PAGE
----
Policy

Senators eye $45 billion boost to Biden defense budget

The Pentagon is seen on Wednesday, January 29, 2020 in Arlington, Va.
Greg Nash
The Pentagon is seen on Wednesday, January 29, 2020 in Arlington, Va.

The Senate Armed Services Committee voted 23-3 to pass its version of the its fiscal 2023 National Defense Authorization Act (NDAA), proposing to boost defense spending by roughly $45 billion over what President Biden requested.

The measure allocates $857.64 billion in fiscal 2023 for national defense, according to a summary of the bill released by the committee. For comparison, the president proposed $813 billion in national defense spending when he unveiled his budget proposal in late March.

Of the bill’s top line, $817.33 billion would go the Pentagon alone, while $29.6 billion would go toward the Department of Energy. A separate $10.6 billion would go toward other defense-related activities outside of the legislation’s jurisdiction.

The bill now heads to the Senate floor, where the full upper chamber will consider the legislation.

The top lines are well above the $802.4 billion that the House Armed Services Committee is poised to consider when it reviews its version of the NDAA next Wednesday.

The House bill’s top line would give the Pentagon $772.5 billion, the Department of Energy $29.5 billion and another $400 million for other defense-related activities outside of the Department of Defense. It doesn’t include an additional $11 billion in national defense spending outside of the committee’s jurisdiction.

Once the House passes its bill, both versions will then be reconciled during the conference committee process into one bill that the House and Senate will have to pass.

Even then, the NDAA is a policy bill that sets funding levels and guides policy, but it does not hold budget power. Therefore, an appropriations bill will still need to be passed.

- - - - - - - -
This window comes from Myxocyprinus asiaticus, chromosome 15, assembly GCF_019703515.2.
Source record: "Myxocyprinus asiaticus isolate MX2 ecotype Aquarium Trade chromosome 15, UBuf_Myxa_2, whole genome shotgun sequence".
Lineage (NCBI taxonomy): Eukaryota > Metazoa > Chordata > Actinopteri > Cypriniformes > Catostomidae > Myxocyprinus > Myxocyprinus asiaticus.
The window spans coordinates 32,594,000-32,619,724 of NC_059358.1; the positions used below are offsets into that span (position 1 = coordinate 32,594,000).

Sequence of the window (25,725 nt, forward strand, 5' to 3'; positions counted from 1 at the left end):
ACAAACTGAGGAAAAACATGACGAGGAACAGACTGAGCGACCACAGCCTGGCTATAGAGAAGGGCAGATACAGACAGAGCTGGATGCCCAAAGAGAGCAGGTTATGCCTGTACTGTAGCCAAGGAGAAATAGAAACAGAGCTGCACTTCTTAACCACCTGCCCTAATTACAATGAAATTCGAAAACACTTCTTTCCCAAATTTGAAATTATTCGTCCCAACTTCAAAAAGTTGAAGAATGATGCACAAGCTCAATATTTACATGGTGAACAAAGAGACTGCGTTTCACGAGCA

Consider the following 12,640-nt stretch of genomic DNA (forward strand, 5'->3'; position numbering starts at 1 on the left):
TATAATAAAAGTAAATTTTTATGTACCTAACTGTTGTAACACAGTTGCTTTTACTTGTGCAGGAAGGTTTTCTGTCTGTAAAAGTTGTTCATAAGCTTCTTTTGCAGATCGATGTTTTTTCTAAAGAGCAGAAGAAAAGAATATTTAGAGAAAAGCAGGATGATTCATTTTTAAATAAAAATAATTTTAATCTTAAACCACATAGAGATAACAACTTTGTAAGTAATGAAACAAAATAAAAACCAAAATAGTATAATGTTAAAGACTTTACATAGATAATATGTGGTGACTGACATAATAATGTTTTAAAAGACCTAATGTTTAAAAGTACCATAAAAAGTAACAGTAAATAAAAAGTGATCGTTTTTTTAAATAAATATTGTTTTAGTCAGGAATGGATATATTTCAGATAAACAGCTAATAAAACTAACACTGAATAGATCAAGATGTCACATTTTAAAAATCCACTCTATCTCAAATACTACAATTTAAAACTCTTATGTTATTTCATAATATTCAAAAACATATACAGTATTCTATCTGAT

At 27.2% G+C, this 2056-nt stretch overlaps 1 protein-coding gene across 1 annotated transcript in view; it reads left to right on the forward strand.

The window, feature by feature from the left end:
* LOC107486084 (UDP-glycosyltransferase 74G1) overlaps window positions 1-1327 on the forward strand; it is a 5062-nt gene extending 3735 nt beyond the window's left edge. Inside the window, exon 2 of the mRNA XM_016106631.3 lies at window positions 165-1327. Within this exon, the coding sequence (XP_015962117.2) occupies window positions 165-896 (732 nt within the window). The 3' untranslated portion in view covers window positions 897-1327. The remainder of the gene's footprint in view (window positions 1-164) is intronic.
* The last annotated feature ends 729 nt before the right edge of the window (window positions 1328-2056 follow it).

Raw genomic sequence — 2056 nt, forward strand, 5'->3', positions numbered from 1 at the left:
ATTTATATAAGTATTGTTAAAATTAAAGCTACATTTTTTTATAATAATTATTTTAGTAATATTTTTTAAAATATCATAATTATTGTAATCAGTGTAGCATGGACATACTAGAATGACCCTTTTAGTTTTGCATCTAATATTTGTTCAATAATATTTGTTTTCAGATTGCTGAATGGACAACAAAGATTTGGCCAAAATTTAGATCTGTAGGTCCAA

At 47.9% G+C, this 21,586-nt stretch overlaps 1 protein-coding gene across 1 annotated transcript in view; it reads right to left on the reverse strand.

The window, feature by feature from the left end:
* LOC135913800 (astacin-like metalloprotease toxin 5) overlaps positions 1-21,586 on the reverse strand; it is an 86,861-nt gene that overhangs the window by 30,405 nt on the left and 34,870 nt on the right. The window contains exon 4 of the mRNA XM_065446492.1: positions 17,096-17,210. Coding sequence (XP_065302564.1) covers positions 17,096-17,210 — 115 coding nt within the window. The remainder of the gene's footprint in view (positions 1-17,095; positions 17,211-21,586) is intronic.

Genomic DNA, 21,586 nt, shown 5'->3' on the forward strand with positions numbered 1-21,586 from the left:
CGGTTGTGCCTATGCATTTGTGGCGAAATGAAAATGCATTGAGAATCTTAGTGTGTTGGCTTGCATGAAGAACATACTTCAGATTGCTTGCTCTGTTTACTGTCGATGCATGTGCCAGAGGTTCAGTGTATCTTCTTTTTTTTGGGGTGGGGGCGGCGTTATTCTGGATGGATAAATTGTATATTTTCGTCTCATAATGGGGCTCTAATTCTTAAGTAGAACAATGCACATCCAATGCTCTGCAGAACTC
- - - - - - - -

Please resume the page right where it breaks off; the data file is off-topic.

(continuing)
In a summary of the Senate bill, the committee says it approved the $45 billion boost to “address the effects of inflation and accelerate the implementation of the National Defense Strategy.”

Inflation quickly emerged as a key debate point when Biden released his proposal for national defense spending earlier this year. Republicans have demanded that Biden increase defense spending for fiscal 2023 by 3 to 5 percent above inflation.

The top line also provides additional security assistance to Ukraine, allows for accelerated production of certain munitions, and more funding for additional military construction projects and facilities maintenance.

The Senate bill is named for Sen. James Inhofe (Okla.), the panel’s top Republican, who is retiring from the upper chamber in January. Inhofe was first elected to the Senate in November 1994.

Among the major highlights of the bill is $800 million in fiscal 2023 for the U.S. to provide security assistance to Ukraine through the Ukraine Security Assistance Initiative.

The measure also directs the Pentagon to establish a team to integrate Pentagon efforts to address national security challenges posed by China. It also directs the Defense Department to establish an office to address civilian harm from military operations.

Tags Biden James Inhofe

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